By the way, it is reasonable to expect that people be knowledgeable about the situation before they weigh-in. Additionally, we must be humble enough to welcome Israelis to engage with our internal Diaspora arguments as well. If they want to weigh-in on how we “do Jewish” in the US, and they are willing to be mensches about it too, then we ought to welcome them (just as we want them to welcome us into their debates). That’s what partnership means. That’s what it means to argue for truth, not victory.
So, How Should We Engage?
Engaging with each other is absolutely crucial to the future of Jewish Peoplehood. But as Donniel Hartman said, North American Jews need to find a new voice for how we engage. No longer are the old models relevant. The Zionism of “Diaspora negation” is dead. The Zionism of “you don’t live here, so you don’t get a say” is dead. The Zionism of “the rich American uncle” is dead. Those are all characteristics of Zionism 2.0. Today, we live in a new era – Zionism 3.0, where two strong, successful, vibrant centers of Jewish life exist. Jews in Israel and Jews in North America are making unprecedented contributions to Jewish life, and we must create a new model for how to engage with each other.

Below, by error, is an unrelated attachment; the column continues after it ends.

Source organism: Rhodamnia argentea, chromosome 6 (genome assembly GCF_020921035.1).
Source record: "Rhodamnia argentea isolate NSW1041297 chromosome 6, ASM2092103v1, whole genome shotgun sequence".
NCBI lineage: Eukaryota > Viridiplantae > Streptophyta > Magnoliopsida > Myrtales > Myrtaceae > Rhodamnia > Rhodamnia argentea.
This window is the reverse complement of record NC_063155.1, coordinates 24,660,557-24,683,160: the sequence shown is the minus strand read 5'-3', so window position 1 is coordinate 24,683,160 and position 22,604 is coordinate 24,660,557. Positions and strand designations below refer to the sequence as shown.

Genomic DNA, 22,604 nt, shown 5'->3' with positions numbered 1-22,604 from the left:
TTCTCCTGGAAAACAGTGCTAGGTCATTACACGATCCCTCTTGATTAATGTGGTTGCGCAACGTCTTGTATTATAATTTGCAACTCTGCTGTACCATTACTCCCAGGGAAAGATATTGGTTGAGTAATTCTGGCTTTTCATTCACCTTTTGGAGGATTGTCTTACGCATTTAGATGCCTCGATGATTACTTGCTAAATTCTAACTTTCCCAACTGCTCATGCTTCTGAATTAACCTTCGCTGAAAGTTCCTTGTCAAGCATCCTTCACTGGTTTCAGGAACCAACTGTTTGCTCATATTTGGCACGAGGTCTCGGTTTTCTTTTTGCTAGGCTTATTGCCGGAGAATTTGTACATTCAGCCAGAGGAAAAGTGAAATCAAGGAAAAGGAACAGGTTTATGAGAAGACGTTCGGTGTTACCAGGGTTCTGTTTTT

So, how do we engage? Especially right now, as Diaspora Jews who care deeply about Israel are worried about what’s happening there, how do we argue for the sake of truth? What is the appropriate how that allows us to express our views and not just be ignored as an irrelevant annoyance? And second, how should our communal institutions organize themselves in this moment to be a vehicle for such engagement? How should our Jewish community come together to be most effective right now?
First, it is imperative that we make our voices heard as individuals. If we care, we need to speak up. Israelis can’t expect North American Jews to care about Israel and then tell us that we don’t get to have an opinion. As with all things in life – if you care, you have a point of view. But, we ought to do it with grace and humility. We ought to have empathy because though it is our Homeland too, we don’t live there. We ought to express compassion, because what our brothers and sisters in Israel are going through is painful and difficult. We ought to also praise Israel when they get it right, and not just criticize them when they get it wrong. In the words of Jonathan Kessler, Founder of Heart of a Nation, we need to “better, not batter” each other. This is the how.